Victoria L.

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Michigan has revamped itself. We’re powerfully using our voices to renew city downfalls rather than lose all faith in their recovery. Use Detroit as an example. To build this city back up took continuous faith and dedication but has been extremely worth the reward. In the fall, I'm personally dedicating myself to a major in Biological Sciences and minor in International Studies, with the intent of becoming an orthopedic surgeon. 

This year, my parents underwent surgeries: my dad having had a bulging disc and my mother having lost cartilage in her knee. Fortunately, they’re in a financial bracket that makes those procedures accessible for them. However, Michigan has a minority that regularly has to sacrifice the quality of their physical health because they cannot afford the procedures. Yet in other countries this isn’t the case. 

During the first half of high school I lived in England. I've realized that valuing cultural differences has allowed me to interact with other races better. I plan on using this trait when I study abroad to analyze advances in foreign orthopedics and hopefully bring back tactics that will satisfy lower-income Michigan residents to receive equal treatment when I repair broken limbs, regardless of their financial standpoint. I’ll also dedicate time to brainstorm new equipment that will help Michigan residents feel more functional after surgery: ensuring the use of better hardware to keep restorations secure without having the patient need to spend absurd costs on endless rehabilitation due to faulty machinery inside of them. 

Also, I’m very fortunate to participate in events hosted by well known hospitals in Michigan such as Beaumont and St John. I found that shadowing senior, orthopedic resident Kelly Carlberg at Beaumont has also given me more confidence to go into orthopedics as a female. Society usually delegates the medical field to males, but I believe my involvement can help inspire more females in Michigan to continue achieving their goals, despite if odds aren’t in their favor.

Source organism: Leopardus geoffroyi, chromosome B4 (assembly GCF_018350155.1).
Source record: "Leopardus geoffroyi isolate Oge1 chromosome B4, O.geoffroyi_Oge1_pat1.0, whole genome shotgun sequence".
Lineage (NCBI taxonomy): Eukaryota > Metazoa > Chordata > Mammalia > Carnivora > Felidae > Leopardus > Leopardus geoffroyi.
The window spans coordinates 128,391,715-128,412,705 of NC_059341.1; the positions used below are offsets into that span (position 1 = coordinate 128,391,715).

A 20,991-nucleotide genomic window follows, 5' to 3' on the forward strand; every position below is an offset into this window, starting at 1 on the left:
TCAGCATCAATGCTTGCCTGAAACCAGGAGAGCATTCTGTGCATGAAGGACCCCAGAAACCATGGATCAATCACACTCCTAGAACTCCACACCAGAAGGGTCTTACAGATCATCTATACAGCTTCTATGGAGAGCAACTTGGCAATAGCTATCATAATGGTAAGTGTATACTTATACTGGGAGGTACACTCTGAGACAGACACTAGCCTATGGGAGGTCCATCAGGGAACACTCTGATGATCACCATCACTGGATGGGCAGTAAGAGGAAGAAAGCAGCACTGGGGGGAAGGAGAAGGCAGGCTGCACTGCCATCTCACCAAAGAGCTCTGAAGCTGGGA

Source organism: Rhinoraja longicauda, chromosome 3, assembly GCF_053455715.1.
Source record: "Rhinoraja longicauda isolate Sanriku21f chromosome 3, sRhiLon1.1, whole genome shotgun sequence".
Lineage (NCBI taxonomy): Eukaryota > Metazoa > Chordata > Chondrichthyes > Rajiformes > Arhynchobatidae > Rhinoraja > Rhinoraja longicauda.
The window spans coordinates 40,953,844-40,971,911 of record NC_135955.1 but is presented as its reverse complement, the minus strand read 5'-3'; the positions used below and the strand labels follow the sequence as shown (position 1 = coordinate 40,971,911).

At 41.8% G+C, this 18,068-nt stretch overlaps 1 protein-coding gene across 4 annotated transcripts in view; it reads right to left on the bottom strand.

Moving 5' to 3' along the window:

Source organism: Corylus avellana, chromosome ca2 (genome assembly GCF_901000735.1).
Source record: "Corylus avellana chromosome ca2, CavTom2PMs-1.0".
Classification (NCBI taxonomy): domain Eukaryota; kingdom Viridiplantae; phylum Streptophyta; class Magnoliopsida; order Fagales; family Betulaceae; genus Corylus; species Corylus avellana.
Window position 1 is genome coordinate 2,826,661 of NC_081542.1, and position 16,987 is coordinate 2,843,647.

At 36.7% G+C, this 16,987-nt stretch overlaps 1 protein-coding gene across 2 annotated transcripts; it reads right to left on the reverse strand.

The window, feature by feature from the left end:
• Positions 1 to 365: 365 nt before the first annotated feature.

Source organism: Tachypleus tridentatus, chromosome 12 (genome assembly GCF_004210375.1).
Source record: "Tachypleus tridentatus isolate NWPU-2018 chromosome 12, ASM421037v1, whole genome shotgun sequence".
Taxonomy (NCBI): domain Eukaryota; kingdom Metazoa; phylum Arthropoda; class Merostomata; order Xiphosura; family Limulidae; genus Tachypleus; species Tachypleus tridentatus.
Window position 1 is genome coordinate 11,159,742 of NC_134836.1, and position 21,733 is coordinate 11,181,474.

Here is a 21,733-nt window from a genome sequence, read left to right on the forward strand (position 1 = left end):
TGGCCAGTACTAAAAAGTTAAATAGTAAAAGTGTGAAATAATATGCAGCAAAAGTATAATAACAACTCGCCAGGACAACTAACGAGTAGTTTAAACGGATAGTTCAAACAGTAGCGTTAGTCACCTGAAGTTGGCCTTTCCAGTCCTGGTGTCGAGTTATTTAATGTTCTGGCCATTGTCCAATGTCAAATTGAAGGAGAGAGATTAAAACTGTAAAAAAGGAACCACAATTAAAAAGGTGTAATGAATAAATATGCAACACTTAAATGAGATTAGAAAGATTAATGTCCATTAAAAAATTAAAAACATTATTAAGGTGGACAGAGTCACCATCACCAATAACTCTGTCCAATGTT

Though, my college career is focused towards giving back medically. I value direct community involvement . Recently I’ve started the “Extra Mile”: a free tutoring program that I will run through Russell Woods Church of Christ in the spring. My inspiration specifically came from Michigan residents who claim they belong to a certain “mile”. For example, because live in Southfield, I would claim my residency on 12 mile. This distinction of what mile a person “belongs to” is an inhibitor. People convince themselves that outsiders won’t relate to their tribulations. However, the “Extra Mile”, is the junction I want where both suburban and urban residents can find a commonality to enrich our relationships instead of subjecting some to never have access that others have from birth. I’m extending my hand in this program for free so that individuals have no reason not to take advantage of it. I hope to develop the magnitude of the people I help in Michigan by using new cross-cultural teaching strategies that I'll learn from my minor: International studies.